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Arkansas student journalists lose publishing rights, regain them, support from other journalists

Posted by on Dec 9, 2018 in Blog, Legal issues | 0 comments

by Jackie Mink, JEA Emeritus member
A recent challenge in Arkansas left a high school’s newspaper censored and prior review started. With support from other scholastic and professional journalism organizations, the school newspaper has now been allowed to publish.

I thought of a line in my favorite book “To Kill a Mockingbird”recently. It was in the courtroom scene when Atticus Finch says to a witness,“You ran to the house, you ran to the window, you ran inside, you ran to Mayella, you ran for Mr. Tate. Did you in all this running, run for a doctor?” As well as wondering why there was no medical attention, Atticus was probably wondering if the real truth may have been discovered if the doctor had been called.

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Pursuit of accurate information clearly
part of scholastic journalism’s mission

Posted by on May 10, 2018 in Blog, Scholastic Journalism | 0 comments

To some administrators, it’s ‘curses, FOIA’ed again’

By Stan Zoller, MJE

When a student journalist pursues a story and, as H.L. Hall would say, “digs” for information, most journalism educators would be pleased.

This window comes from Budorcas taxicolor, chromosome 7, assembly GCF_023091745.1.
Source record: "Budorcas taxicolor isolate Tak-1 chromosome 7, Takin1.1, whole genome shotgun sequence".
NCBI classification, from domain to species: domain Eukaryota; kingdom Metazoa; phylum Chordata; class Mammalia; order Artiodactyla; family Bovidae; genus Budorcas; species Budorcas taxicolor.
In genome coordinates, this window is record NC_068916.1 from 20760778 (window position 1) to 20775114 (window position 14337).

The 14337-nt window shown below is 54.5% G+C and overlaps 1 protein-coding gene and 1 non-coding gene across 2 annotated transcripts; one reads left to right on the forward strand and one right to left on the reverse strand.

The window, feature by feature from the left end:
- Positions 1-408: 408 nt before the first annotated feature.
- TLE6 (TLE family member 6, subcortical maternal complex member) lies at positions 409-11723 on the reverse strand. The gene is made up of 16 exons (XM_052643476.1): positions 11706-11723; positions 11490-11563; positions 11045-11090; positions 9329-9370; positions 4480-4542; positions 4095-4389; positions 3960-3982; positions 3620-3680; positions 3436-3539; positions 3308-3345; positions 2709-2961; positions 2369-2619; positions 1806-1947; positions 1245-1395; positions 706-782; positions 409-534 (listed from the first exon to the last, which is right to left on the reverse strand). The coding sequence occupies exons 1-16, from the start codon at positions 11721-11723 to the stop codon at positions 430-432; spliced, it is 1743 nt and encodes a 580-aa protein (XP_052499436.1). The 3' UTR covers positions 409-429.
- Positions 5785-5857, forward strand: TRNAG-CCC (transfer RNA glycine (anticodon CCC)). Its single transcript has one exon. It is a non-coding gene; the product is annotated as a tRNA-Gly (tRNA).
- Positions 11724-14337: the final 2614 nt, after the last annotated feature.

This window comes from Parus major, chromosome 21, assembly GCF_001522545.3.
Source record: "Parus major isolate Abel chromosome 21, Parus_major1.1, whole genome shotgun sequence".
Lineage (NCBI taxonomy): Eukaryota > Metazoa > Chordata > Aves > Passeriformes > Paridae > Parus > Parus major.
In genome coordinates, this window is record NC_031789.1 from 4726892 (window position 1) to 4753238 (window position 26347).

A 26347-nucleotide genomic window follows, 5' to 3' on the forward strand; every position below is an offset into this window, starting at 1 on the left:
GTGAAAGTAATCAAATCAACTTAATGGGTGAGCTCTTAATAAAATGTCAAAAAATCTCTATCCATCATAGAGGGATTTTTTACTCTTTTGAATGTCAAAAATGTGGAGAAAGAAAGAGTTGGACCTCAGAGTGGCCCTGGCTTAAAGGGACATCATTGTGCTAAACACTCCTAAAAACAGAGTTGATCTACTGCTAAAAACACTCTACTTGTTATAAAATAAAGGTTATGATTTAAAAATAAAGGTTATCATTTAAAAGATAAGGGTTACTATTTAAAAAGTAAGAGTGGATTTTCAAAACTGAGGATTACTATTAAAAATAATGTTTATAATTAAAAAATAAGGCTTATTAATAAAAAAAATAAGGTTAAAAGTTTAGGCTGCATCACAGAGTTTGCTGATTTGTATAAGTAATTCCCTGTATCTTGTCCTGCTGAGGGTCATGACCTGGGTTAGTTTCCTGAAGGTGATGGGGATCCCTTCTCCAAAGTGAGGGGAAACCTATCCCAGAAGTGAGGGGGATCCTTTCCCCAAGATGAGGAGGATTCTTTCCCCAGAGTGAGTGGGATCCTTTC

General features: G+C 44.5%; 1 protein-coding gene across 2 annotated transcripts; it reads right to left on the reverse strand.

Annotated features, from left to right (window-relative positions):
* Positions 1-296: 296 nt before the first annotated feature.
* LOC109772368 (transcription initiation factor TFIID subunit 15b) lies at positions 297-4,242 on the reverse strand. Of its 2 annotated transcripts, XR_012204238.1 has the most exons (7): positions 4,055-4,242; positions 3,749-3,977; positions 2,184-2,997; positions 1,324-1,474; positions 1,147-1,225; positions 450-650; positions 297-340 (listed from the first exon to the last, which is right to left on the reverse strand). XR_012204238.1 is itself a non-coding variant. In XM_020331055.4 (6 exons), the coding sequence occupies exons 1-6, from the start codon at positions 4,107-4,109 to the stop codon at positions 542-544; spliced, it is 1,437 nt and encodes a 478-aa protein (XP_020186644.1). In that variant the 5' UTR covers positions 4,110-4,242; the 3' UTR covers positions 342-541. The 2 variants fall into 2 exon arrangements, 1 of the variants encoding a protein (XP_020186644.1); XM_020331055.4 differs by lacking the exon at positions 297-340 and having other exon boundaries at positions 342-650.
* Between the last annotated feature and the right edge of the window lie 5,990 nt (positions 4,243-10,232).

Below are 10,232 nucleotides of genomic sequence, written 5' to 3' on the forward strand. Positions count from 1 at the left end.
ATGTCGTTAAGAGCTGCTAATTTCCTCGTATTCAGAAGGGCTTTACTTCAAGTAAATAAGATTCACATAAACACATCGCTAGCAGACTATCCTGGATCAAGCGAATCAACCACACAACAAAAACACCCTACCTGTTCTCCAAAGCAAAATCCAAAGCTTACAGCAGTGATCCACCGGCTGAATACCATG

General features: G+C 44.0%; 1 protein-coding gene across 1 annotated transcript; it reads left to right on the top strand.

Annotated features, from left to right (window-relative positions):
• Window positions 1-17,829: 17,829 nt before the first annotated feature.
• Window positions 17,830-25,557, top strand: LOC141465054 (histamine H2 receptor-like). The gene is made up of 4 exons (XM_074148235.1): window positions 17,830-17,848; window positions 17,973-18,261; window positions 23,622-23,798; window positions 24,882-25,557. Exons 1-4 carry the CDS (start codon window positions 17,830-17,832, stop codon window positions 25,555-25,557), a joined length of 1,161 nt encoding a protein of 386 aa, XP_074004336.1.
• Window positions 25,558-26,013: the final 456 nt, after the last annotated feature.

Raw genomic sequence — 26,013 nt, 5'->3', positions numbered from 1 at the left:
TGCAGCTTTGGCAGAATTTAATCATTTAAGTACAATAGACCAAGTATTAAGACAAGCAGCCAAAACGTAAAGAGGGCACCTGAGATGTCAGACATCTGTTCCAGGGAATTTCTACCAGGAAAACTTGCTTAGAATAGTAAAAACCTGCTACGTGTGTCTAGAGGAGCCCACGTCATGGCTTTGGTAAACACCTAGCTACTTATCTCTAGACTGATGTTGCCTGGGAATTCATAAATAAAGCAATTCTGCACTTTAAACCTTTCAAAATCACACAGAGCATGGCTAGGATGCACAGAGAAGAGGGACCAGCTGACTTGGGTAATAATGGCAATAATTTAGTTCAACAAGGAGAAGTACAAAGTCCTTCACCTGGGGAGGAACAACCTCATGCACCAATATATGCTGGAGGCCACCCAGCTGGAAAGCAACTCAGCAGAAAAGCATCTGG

And so too, you think, would administrators.

Unfortunately, that’s not always the case. In fact, it’s becoming more common for school czars to be rankled by a student’s dogged pursuit of information.

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Consider emotional impact as well as news values
when choosing images QT49

Posted by on Feb 7, 2018 in Blog, Ethical Issues, Quick Tips, Scholastic Journalism, Teaching, Visual Reporting | 0 comments

Censorship should not be an option

by Kristin Taylor
When the editors of the Panther Prowler, the student-run school newspaper for Newbury Park High School, decided to write
a feature article about teenagers having sex in 2015, they knew it was going to be controversial. The controversy wasn’t just about the content of the article, however — it was also about the image they paired with it, which appeared on the cover of their special edition magazine.

Since the article’s focus was the impact of limited sex education in and out of the classroom, the editors decided to use an iconic sex ed image: a condom on a banana.

Respecting the students’ freedom of speech guaranteed by the First Amendment and California Education Code section 48907, administrators did not censor this feature. However, its publication led to an outcry in the parent community, many of whom believed the adults at the school should have censored it.